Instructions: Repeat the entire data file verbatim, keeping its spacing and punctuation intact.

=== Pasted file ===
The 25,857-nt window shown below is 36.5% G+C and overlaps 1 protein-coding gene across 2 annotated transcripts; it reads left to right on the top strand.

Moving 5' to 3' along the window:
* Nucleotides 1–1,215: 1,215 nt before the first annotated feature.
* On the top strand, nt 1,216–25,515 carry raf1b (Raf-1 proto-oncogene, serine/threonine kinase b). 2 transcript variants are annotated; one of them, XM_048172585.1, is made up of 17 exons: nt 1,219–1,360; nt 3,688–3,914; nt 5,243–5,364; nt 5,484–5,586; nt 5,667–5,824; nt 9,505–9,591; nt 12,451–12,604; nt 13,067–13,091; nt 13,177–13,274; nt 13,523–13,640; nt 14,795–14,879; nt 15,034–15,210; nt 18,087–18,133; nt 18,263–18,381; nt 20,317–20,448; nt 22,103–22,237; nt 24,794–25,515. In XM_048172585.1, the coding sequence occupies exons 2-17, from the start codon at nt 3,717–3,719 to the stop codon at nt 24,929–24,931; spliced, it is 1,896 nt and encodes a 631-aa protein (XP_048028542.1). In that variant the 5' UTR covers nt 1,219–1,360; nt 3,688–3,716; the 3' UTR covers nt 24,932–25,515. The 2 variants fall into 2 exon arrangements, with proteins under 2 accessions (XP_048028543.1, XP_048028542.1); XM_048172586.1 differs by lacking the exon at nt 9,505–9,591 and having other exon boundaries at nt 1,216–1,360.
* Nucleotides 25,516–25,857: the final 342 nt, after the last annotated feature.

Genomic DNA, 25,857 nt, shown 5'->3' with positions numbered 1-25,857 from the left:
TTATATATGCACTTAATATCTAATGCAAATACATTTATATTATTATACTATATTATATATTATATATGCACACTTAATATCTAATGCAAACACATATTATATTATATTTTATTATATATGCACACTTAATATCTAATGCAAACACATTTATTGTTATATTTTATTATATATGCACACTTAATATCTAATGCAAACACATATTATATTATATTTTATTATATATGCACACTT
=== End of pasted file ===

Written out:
The 25,857-nt window shown below is 36.5% G+C and overlaps 1 protein-coding gene across 2 annotated transcripts; it reads left to right on the top strand.

Moving 5' to 3' along the window:
* Nucleotides 1–1,215: 1,215 nt before the first annotated feature.
* On the top strand, nt 1,216–25,515 carry raf1b (Raf-1 proto-oncogene, serine/threonine kinase b). 2 transcript variants are annotated; one of them, XM_048172585.1, is made up of 17 exons: nt 1,219–1,360; nt 3,688–3,914; nt 5,243–5,364; nt 5,484–5,586; nt 5,667–5,824; nt 9,505–9,591; nt 12,451–12,604; nt 13,067–13,091; nt 13,177–13,274; nt 13,523–13,640; nt 14,795–14,879; nt 15,034–15,210; nt 18,087–18,133; nt 18,263–18,381; nt 20,317–20,448; nt 22,103–22,237; nt 24,794–25,515. In XM_048172585.1, the coding sequence occupies exons 2-17, from the start codon at nt 3,717–3,719 to the stop codon at nt 24,929–24,931; spliced, it is 1,896 nt and encodes a 631-aa protein (XP_048028542.1). In that variant the 5' UTR covers nt 1,219–1,360; nt 3,688–3,716; the 3' UTR covers nt 24,932–25,515. The 2 variants fall into 2 exon arrangements, with proteins under 2 accessions (XP_048028543.1, XP_048028542.1); XM_048172586.1 differs by lacking the exon at nt 9,505–9,591 and having other exon boundaries at nt 1,216–1,360.
* Nucleotides 25,516–25,857: the final 342 nt, after the last annotated feature.

Genomic DNA, 25,857 nt, shown 5'->3' with positions numbered 1-25,857 from the left:
TTATATATGCACTTAATATCTAATGCAAATACATTTATATTATTATACTATATTATATATTATATATGCACACTTAATATCTAATGCAAACACATATTATATTATATTTTATTATATATGCACACTTAATATCTAATGCAAACACATTTATTGTTATATTTTATTATATATGCACACTTAATATCTAATGCAAACACATATTATATTATATTTTATTATATATGCACACTT